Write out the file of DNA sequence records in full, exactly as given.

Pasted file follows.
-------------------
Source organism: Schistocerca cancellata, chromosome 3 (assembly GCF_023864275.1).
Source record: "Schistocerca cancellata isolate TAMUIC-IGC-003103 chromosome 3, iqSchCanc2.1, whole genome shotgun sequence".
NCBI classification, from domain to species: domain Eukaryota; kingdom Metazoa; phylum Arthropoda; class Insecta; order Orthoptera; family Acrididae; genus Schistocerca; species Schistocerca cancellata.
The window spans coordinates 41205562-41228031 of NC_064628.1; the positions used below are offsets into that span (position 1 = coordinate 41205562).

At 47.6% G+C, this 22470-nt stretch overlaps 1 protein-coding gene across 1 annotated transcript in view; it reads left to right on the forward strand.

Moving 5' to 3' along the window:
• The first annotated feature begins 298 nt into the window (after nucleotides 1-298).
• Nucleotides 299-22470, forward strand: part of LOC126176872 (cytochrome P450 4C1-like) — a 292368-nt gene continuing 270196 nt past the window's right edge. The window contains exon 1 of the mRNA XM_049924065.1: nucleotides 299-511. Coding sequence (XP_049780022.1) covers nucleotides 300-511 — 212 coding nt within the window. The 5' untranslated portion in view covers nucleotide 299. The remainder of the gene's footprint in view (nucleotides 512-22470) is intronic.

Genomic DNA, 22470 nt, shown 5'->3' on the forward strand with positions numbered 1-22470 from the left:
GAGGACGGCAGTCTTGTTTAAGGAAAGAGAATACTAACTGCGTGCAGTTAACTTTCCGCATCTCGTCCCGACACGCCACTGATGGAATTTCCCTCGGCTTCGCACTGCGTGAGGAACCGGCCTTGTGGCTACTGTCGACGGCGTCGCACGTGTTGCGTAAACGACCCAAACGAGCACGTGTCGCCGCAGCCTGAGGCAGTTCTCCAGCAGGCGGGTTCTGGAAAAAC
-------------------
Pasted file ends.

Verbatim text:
Source organism: Schistocerca cancellata, chromosome 3 (assembly GCF_023864275.1).
Source record: "Schistocerca cancellata isolate TAMUIC-IGC-003103 chromosome 3, iqSchCanc2.1, whole genome shotgun sequence".
NCBI classification, from domain to species: domain Eukaryota; kingdom Metazoa; phylum Arthropoda; class Insecta; order Orthoptera; family Acrididae; genus Schistocerca; species Schistocerca cancellata.
The window spans coordinates 41205562-41228031 of NC_064628.1; the positions used below are offsets into that span (position 1 = coordinate 41205562).

At 47.6% G+C, this 22470-nt stretch overlaps 1 protein-coding gene across 1 annotated transcript in view; it reads left to right on the forward strand.

Moving 5' to 3' along the window:
• The first annotated feature begins 298 nt into the window (after nucleotides 1-298).
• Nucleotides 299-22470, forward strand: part of LOC126176872 (cytochrome P450 4C1-like) — a 292368-nt gene continuing 270196 nt past the window's right edge. The window contains exon 1 of the mRNA XM_049924065.1: nucleotides 299-511. Coding sequence (XP_049780022.1) covers nucleotides 300-511 — 212 coding nt within the window. The 5' untranslated portion in view covers nucleotide 299. The remainder of the gene's footprint in view (nucleotides 512-22470) is intronic.

Genomic DNA, 22470 nt, shown 5'->3' on the forward strand with positions numbered 1-22470 from the left:
GAGGACGGCAGTCTTGTTTAAGGAAAGAGAATACTAACTGCGTGCAGTTAACTTTCCGCATCTCGTCCCGACACGCCACTGATGGAATTTCCCTCGGCTTCGCACTGCGTGAGGAACCGGCCTTGTGGCTACTGTCGACGGCGTCGCACGTGTTGCGTAAACGACCCAAACGAGCACGTGTCGCCGCAGCCTGAGGCAGTTCTCCAGCAGGCGGGTTCTGGAAAAAC